What is probate?

Probate is a legal process by which a court oversees the administration of a decedent’s assets and liabilities either with or without a will.

This process can take a matter of months or several years to be completed.

Where does probate occur?

Your Estate is probated in a Court of the county and state in which you lived at the time of your death. If you own any property in another state, another ancillary probate proceeding may be necessary in that state and county.

What assets are subject to probate administration?

All assets owned by you in your own name, not in joint tenancy with right of survivorship, in trust or with a beneficiary designation, are subject to probate administration when you die.

How is the Will probated?

The following is a VERY simplified outline the general probate process:

  • The original of the Will is filed with the Court along with the appropriate application.
  • After filing of the Application for Probate, the Clerks’ office posts a notice in the courthouse. Generally, after 10 days, a hearing can be held to admit the will and appoint the Executor (or Administrator if there is no Will). Executors and Administrators are commonly referred to as Personal Representatives, so from this point forward in our outline, we will refer to Will Executors and Administrators simply as Personal Representatives.
  • Generally, within 30 days from the date the executor qualifies, a notice to creditors is filed in a local newspaper. The Personal Representative can then give creditors notice to file claims within four months from the date of receipt of notice from the Personal Representative. Creditors of the Estate may or may not elect to file claims against the Estate. This would include any prior creditors or judgment holders, debts resulting from last illness, funeral expenses, taxing authorities, etc.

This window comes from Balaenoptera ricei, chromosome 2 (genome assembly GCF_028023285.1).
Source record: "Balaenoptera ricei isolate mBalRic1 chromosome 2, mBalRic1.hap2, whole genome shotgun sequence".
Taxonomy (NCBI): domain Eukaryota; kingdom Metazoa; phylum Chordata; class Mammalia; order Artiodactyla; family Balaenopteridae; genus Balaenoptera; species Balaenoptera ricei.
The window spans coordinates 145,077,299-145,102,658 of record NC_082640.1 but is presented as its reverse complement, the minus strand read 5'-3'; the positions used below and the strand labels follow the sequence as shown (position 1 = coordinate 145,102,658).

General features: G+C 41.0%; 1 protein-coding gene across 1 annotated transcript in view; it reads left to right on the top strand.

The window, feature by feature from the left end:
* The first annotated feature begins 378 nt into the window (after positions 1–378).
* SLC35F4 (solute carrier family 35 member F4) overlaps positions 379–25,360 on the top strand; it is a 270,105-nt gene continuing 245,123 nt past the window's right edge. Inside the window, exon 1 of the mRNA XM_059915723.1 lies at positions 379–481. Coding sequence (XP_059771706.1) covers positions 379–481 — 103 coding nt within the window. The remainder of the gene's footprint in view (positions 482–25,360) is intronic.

• During this time period, the Personal Representative has to identify and collect assets of the Estate. To do this, the Personal Representative locates all bank and security accounts, debts owed to the Decedent, property owned by the Decedent, etc. The Personal Representative also has to maintain the assets in good condition, and to collect income for the Estate. This consists of maintaining insurance coverage, collecting rent, protecting assets from theft or damage, etc. The Personal Representative may also liquidate assets such as cars, real estate, etc., unless court authority is needed.
  • When the four month Claims period has expired, and when all assets have been collected, real property sold, and assuming no problems have presented themselves such as the Will being contested, the Personal Representative can proceed with distribution of all remaining assets to the beneficiaries/heirs. If the Personal Representative is serving as a Dependant Administrator the Personal Representative must file a detailed accounting with the Court setting forth all monies received, monies disbursed, how assets were invested, remaining debts and the proposed plan for distribution.
  • If the Court approves the plan, the Personal Representative then divides the assets as instructed in the Will, or as required by statute if no Will exists, and distributes to the will beneficiaries or heirs.


The minimum amount of time that the probate process can be completed is approximately six months, but it normally takes longer. Reasons for delays can include Will contests, pending estate litigation following rejected claims, property cannot be sold, one or more claimants not being notified in the original four-month Claim period so they end up having to be re-noticed, etc. This is one of the main reasons why it is important to have a good probate attorney; it reduces the chances of complications during the probate process and a good Probate attorney can help streamline this process.

Is there any way to avoid probate?

Yes, most states have a summary procedure whereby probate is avoided if the value of your assets is less than a certain value. For example, in Texas, if your assets amount to less than $50,000, exclusive of homestead, and you die without a will, probate can be accomplished by filing a Small Estates Affidavit and a hearing is not necessary. It’s in your best interest to consult with an attorney seasoned in Estate administration to minimize the chance of legal complications in trying to avoid probate.